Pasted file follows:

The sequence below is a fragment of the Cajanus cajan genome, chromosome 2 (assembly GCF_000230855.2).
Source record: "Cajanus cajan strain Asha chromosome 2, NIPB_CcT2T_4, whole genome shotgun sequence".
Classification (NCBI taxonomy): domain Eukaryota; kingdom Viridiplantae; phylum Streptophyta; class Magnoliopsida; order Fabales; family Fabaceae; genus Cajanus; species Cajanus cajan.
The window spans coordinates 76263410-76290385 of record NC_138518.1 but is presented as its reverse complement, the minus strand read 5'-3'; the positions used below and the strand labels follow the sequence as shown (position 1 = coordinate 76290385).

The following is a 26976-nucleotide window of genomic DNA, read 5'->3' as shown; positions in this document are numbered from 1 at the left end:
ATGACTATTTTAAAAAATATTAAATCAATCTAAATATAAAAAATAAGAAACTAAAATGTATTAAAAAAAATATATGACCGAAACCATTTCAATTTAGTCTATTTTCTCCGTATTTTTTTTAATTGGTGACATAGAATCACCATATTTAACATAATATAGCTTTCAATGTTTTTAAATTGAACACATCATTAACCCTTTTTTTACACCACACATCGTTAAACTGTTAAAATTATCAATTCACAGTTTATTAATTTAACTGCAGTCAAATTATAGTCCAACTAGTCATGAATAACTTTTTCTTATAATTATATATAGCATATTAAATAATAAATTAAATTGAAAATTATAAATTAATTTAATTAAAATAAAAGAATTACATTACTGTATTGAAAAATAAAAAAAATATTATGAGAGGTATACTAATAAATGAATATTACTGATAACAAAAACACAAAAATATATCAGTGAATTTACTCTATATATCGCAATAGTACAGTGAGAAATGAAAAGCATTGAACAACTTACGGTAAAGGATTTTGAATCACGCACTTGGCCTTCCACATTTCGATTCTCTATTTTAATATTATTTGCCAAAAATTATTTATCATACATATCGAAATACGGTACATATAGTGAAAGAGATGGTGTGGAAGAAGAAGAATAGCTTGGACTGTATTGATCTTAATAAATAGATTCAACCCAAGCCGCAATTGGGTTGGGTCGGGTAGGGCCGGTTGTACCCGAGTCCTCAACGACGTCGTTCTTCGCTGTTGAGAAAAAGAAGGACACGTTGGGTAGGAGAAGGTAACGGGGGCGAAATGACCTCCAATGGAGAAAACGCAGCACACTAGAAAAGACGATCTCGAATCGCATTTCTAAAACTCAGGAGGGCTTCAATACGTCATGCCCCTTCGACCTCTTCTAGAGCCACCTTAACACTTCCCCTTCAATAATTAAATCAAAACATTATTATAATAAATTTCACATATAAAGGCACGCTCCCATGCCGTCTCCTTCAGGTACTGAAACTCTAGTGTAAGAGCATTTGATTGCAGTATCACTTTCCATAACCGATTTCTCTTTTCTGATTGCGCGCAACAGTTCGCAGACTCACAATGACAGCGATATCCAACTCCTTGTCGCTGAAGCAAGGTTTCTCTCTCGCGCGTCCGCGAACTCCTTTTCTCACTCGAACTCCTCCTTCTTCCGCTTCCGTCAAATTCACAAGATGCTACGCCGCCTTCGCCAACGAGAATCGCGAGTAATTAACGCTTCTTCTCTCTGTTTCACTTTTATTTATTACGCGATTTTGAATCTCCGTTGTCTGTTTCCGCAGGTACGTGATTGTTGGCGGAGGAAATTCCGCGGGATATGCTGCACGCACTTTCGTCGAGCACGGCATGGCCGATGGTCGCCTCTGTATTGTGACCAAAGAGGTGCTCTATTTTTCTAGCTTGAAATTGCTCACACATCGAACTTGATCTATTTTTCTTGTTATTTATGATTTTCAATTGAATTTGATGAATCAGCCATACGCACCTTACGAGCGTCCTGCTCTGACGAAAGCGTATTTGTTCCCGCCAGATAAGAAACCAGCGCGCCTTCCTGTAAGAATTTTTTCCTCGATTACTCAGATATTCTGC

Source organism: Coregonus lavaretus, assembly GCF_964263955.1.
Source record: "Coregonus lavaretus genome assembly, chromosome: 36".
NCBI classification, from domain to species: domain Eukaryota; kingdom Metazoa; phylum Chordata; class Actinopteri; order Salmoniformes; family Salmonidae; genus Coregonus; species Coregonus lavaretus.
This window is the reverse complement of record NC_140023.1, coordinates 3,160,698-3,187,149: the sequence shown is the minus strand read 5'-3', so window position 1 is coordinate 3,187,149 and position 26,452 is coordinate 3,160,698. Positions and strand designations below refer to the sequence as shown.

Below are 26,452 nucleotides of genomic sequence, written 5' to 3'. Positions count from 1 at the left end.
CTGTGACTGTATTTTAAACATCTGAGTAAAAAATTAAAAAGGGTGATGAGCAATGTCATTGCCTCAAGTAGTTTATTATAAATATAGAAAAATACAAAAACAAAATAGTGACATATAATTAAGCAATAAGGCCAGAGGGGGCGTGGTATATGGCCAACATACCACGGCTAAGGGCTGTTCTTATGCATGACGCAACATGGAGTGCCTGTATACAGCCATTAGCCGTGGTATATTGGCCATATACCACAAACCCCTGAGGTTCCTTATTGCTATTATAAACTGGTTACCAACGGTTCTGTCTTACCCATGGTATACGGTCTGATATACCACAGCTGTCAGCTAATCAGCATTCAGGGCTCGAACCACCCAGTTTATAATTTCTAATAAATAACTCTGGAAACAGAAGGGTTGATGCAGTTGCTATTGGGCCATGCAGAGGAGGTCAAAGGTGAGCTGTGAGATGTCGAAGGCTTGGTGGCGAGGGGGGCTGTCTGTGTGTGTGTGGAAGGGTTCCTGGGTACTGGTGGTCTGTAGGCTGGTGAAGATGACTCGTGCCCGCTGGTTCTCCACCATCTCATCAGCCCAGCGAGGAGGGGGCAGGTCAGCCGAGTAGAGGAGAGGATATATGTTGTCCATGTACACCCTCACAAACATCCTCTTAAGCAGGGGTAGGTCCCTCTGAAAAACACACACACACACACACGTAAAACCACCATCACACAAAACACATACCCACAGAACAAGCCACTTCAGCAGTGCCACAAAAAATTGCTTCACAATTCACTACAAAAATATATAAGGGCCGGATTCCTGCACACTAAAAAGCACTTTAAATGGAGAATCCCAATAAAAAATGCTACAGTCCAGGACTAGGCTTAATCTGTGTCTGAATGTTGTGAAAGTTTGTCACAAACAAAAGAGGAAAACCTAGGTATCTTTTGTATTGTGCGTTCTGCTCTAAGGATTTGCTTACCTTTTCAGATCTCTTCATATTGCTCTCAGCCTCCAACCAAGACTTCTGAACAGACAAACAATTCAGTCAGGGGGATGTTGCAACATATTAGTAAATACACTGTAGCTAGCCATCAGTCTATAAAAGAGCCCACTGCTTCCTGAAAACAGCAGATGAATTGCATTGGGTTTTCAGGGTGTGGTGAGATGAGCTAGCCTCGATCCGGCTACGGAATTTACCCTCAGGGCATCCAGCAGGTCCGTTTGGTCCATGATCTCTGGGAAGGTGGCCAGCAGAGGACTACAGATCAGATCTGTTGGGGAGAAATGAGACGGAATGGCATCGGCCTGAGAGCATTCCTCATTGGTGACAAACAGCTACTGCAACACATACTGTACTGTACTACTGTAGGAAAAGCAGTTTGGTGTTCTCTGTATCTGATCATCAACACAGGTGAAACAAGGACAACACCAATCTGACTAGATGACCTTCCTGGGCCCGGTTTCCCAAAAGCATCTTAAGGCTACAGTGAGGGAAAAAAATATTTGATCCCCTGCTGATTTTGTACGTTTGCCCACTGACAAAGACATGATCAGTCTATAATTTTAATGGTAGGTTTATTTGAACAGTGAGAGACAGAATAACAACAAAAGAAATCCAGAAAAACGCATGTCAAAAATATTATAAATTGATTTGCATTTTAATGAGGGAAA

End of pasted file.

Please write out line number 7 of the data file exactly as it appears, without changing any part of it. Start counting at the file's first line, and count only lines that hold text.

Source organism: Coregonus lavaretus, assembly GCF_964263955.1.